Author Topic: Microchip to acquire Atmel - how do you feel about this?  (Read 37373 times)

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Offline benSTmax

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Re: Microchip to acquire Atmel - how do you feel about this?
« Reply #50 on: January 18, 2016, 01:28:52 pm »
pic24 is the part that microchip should have marketed earlier and more.

What a shame.
They tried pretty hard, but Microchip have never been that successful with larger MCUs. Their big successes have always been in the low pin count market.
One reason might be the lack of "interesting" peripherals (e.g. NCO, COG and all the others - the so called "Core Independent Peripherals") in PIC24 and 32
 

Offline XFDDesign

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Re: Microchip to acquire Atmel - how do you feel about this?
« Reply #51 on: January 18, 2016, 04:17:23 pm »
@XFDDesign: You are not making a strong case for your abilities to figure something out.  >:D There are so many tutorials out there to get an ARM microcontroller going...

There is also tumblr which has countless people making up all kinds of gender identities that don't exist. It doesn't mean they're "valuable." And "get an Arm micro going" means what exactly? The tutorials for the STM eval board walked you through powering it up and getting their blinking light demo to work. Not actually putting code on it, but just powering it up. This satisfies what you say, but isn't actually "useful."

The "free" compilers do not work for me (never got a response out of the micro, no usable framework to just get a micro equivalent of "hello world" just feeling in the dark) and I don't even know if the code that was produced was even correct. The "retail" compilers are so prohibitively expensive, they don't even mention price. If I were committed to spending a few thousand a year on software licenses that require renewals, I'd be going full tilt DSP. When I need more horsepower than what the PIC32 can offer, I go roll my own purpose-built core in an FPGA. Navigating that abyss has actually been far more easy to approach than ARM.



Two points:

1) you don't quite program the ARM chip, in that you are more than likely programming in C so the stuff that's the ARM core is fully transparent to you, just as if you were programming a PIC/AVR or a PC for that matter, with some minor differences of course.

I mean getting code loaded into the device when you do a design. You deal with all the hardware requirements, get things routed, fab the PCBs and stuff the boards and now you need to get your code in. I picked up an STM Arm eval board, and they put the goods to burn a part on-board, but get rather silent about getting code in on a final design. It is, if anything, on-par with Atmel's 32bit offering (you use the avr dragon...maybe? who knows. I never got a straight answer about what tool I have to buy for burning code into their 32b micro so I scratched them off the list). I'm able to burn PIC32s with the same tool as burning a dsPIC or PIC18.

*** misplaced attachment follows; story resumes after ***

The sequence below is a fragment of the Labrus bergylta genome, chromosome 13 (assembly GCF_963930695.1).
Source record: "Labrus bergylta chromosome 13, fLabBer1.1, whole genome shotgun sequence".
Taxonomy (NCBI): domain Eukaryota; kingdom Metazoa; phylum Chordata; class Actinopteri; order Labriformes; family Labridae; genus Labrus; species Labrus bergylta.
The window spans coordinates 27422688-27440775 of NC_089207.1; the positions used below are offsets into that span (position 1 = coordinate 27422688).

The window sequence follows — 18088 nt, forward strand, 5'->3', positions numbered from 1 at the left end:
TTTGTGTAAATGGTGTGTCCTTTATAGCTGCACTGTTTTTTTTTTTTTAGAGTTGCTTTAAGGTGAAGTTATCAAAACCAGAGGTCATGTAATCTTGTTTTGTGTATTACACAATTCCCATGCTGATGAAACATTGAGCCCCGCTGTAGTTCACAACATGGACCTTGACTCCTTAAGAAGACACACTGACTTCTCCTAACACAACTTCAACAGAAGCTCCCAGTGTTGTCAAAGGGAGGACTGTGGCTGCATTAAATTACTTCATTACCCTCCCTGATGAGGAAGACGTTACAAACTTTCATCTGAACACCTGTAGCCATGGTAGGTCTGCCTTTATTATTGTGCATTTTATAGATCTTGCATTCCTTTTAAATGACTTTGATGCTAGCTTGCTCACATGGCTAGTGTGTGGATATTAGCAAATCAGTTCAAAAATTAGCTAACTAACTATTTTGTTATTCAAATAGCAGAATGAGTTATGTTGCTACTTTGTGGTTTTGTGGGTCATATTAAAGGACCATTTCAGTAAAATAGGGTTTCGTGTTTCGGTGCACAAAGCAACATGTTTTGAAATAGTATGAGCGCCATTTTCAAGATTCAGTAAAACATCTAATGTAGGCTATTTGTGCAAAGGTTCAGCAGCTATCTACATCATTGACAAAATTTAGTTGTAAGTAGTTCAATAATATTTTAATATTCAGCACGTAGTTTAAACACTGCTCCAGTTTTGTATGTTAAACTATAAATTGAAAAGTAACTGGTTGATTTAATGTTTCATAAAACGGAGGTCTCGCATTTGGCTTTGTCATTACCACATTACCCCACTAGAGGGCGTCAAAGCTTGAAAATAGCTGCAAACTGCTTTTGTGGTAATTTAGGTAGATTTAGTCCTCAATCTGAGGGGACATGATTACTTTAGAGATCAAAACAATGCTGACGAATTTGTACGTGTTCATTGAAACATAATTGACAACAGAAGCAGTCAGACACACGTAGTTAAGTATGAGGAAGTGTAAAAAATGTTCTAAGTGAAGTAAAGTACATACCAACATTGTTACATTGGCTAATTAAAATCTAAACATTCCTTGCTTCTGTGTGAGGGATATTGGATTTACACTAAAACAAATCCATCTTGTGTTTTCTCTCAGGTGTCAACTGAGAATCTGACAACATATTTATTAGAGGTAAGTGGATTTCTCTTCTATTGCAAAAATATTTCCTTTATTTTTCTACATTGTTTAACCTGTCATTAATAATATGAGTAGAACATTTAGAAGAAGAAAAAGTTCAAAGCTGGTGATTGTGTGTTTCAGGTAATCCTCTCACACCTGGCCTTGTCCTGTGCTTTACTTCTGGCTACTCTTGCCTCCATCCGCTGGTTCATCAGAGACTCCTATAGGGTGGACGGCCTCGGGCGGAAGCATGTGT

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2) the initial difficulties are with the software, both software necessary to get a project set up properly and software necessary to get it to do what you need. The first part is quite ARM- and IDE-specific: you are likely to use CMSIS, and many times vendor-supplied, chip specific start-up / system files. Some IDEs help a lot in this regard, like the new middleware in Keil, or CoIDE.
I don't have the coin to drop on Keil, so again the barrier to entry prohibits me from the club. Microchip does not, nor does Atmel (though Microchip does charge for "better" compilers).

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The 2nd part relates to your approach to programming any powerful chip: do you use a library or not. Vendor supplied libraries can be a pain to learn for a beginner and requires a lot of reading and practicing and tracing the code vs. the datasheet, and a level of C-programming skills. This part is fully programmer dependent. If you cannot crack it, you cannot crack it. Not much anybody else can do to help you.

We had a discussion at work about "complexity and difficulty of use translates to how powerful something is," in justifying how poorly documented and clunky Allegro is. An analogy was drawn: The Harrier has the highest pilot fatality rate of the present fleet of US forces. It is so terrible, that pilots have been getting incredibly few flight hours. If the logic follows about the difficulty of something to use translates to effectiveness, then it would be reasonable that more branches of service would use the craft in Close-Air-Support than say the A-10 (which they just delayed retirement for, again, due to the complexity of the F35 ).